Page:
For years, the Lexus brand has been almost synonymous with its bestseller, the RX crossover SUV. The egg-shaped RX enjoyed so much success that its admirers became copiers, and the RX itself became overshadowed by the copies.
With the outgoing fourth-generation RX, Lexus courted a more youthful demo by slapping on a giant spindle grille, folding in as many body creases as an origami crane, and floating a roof. Teenagers with crustaches have pulled off better takes on edgy youth.
Lexus pulled out the razor and trimmed the redesigned 2023 Lexus RX to split the difference between its ovoid past and recent spunk. More importantly, the changes to the fifth-generation bestseller go beyond skin deep.
Enticing new shoppers (in their 40s) without alienating core fans (in their 60s), the 2023 Lexus RX comes in six trims, four powertrains, three hybrid options, two all-wheel-drive systems, and a more versatile platform that’s new to the RX. The 3.5-liter V-6 is gone for good, but the 350 designation remains for a new generation.
Most of the changes occur behind the RX’s tamer design. Its new TNGA-K platform shared widely in the Toyota family is both stiffer and 198 lb lighter, and it influences the packaging and design. Regardless of the drivetrain and battery packs, the gas and hybrid models have nearly the same interior proportions as last year, except the cargo volume has blossomed from 32.6 cubic feet to 46.2 cubic feet with the seats down. The seven-seat RX L model won’t return this year.
Lexus pulled back the A-pillar and windshield an inch and trimmed the rear overhang by 2.4 inches, yet the wheelbase extends by that same difference. It makes the nose appear longer, and the rear more compact and muscular. The hood dips down into what used to be the top of the massive chrome-framed spindle grille. It’s melting now, and spreads out past the frame as if frozen in aero motion. Rounded wheel arches and a curving body line represent the smoother flow of the RX.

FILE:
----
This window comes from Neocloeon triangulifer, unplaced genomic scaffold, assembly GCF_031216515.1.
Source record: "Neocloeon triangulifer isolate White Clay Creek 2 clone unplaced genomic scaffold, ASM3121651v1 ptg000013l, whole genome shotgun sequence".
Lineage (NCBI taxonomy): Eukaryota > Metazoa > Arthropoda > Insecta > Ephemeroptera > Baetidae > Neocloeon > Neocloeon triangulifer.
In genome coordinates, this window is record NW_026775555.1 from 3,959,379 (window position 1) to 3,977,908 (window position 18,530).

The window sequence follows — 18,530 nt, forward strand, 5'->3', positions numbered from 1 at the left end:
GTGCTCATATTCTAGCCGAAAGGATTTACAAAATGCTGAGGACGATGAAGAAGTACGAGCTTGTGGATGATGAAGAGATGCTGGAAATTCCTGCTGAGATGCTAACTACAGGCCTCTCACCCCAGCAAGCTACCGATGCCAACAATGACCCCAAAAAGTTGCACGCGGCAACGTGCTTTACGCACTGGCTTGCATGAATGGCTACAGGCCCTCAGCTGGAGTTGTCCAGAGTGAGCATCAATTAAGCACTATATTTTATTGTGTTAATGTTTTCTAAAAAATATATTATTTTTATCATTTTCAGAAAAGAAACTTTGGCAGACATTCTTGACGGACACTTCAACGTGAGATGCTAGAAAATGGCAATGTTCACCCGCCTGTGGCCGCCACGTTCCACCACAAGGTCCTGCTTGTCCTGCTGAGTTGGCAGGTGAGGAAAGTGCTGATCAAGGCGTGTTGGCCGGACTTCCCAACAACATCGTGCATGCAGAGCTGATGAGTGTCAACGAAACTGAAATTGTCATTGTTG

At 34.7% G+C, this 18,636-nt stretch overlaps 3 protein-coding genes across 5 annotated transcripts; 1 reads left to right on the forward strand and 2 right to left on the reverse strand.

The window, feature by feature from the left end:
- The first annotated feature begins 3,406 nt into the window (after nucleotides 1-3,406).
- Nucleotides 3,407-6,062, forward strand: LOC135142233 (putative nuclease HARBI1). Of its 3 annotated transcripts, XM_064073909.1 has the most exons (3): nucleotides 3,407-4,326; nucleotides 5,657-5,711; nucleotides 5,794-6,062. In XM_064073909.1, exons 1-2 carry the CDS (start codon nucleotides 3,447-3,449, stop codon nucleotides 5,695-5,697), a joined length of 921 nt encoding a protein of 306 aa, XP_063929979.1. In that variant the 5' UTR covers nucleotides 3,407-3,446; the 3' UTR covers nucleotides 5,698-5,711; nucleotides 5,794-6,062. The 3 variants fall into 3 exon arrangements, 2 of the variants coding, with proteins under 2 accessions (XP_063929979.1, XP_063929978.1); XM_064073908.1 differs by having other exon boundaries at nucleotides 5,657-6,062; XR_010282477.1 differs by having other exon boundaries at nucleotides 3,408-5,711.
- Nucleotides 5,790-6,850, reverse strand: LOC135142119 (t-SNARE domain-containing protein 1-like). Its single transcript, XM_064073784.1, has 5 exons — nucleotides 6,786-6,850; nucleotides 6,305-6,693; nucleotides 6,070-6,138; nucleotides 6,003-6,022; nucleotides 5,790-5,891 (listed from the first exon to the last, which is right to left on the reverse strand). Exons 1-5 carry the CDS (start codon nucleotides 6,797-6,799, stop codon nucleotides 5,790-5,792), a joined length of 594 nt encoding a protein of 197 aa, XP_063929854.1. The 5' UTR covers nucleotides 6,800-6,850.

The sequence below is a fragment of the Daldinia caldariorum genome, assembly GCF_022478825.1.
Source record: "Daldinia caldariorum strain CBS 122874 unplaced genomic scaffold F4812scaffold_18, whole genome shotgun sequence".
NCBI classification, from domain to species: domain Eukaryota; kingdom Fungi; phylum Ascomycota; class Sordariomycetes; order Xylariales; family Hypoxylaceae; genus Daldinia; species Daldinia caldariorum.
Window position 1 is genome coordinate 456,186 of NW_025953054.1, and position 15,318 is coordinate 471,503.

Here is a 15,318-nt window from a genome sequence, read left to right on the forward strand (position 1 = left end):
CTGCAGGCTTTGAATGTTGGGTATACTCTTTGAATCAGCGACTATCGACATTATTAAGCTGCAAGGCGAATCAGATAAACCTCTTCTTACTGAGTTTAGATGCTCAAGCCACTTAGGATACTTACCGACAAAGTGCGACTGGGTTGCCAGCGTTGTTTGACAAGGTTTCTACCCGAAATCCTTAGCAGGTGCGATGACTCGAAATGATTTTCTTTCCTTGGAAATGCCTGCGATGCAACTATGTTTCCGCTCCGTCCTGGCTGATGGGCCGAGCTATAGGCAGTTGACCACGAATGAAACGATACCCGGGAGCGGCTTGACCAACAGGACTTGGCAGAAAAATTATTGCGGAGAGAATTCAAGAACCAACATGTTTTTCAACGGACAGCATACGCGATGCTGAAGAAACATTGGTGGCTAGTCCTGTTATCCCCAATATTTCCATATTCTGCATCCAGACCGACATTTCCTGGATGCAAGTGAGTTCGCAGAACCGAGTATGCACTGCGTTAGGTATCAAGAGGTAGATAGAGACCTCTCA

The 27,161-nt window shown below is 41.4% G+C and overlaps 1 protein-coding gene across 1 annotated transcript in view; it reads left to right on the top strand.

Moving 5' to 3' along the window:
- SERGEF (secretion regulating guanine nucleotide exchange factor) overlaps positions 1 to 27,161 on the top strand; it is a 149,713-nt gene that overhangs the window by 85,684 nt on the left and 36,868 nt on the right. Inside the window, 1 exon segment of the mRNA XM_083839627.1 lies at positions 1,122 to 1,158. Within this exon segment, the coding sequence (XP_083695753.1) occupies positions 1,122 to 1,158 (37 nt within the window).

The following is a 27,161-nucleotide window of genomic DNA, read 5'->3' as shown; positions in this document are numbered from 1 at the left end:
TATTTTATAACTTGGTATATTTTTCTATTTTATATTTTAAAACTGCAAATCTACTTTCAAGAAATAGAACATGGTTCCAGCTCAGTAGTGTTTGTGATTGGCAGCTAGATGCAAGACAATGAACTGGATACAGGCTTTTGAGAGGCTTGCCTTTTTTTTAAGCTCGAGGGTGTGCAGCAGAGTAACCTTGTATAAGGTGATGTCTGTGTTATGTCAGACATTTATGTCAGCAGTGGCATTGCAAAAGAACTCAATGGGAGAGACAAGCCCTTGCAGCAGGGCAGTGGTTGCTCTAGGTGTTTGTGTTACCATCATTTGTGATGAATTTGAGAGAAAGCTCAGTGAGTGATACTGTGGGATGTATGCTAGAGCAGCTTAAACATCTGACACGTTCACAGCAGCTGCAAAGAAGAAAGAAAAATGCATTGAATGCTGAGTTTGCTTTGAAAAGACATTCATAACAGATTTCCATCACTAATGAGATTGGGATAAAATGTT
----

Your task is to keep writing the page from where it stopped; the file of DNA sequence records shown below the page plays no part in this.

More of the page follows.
2023 Lexus RX 500h F Sport Performance
This iteration of the RX F Sport first introduced on the outgoing model takes a bigger step closer to the performance suggested by its name. It employs a 2.4-liter turbo-4 with a 6-speed automatic transmission and a motor generator. A 107-hp motor and inverter power the rear axle, and the motor is fed by the brand’s tried-and-true nickel-metal hydride battery. Together, this new system produces 366 hp and 406 lb-ft of torque.
With no direct mechanical connection between the axles, the 500h can adjust torque to the axles to optimize the driving mode. In Sport mode at launch, the torque shifts from that of a front-wheel-drive crossover to a 40/60 split favoring the rear axle. It steadies the weight transfer and helps the 500h reach a 0-60 mph time in 5.9 seconds, according to Lexus.
It’s spirited and surprisingly spry, but there were a couple of instances where I wanted a couple more gears in the 6-speed automatic. Shifting down into second gear when going heavy on the throttle takes a long beat that can interrupt on-ramp fantasies. It was more tolerant of the upshifts, letting me stay in second gear until about 56 mph, which was ideal up the hills on the interior of the California coast. But when downshifting, it stayed in third gear until about 45 mph no matter how I flicked the paddles. Coming around a bend into a valley left me hunting for more grunting, but that’s picking nits as there was plenty of passing power for everyday use.
It couldn’t fully shed the physics of its 4,751-lb profile, but the four degrees of rear-axle steering made a difference sashaying through the higher speed valley sweepers. At lower speeds, the rear wheels turn in the opposite direction of the fronts to make parking easier or to hone a three-point turn into one point.
Eco, Normal, Sport, and Custom modes change the throttle response, and Eco mode feels as if you’re stepping on a sponge. Each mode can be customized for Sport or Normal settings for the powertrain, suspension, and steering, but it’s best to set it before driving hard because the drive modes are only accessible through the touchscreen.
Still, with the Direct4 AWD system and adaptive dampers on its front strut and multi-link rear suspension, the RX500h feels more composed than any of its predecessors. It remains quiet and chill in the RX way, but now it has the option to be injected with more performance chops.
It’s a tempting alternative to the Acura MDX Type S, and sportier than any SUV from Infiniti, Lincoln, or Cadillac. (We’ll exclude the Escalade-V because it’s ridiculous.) It only gets a Lexus-estimated 27 mpg combined, but for efficiency over performance, check out the RX 350h.
2023 Lexus RX 350h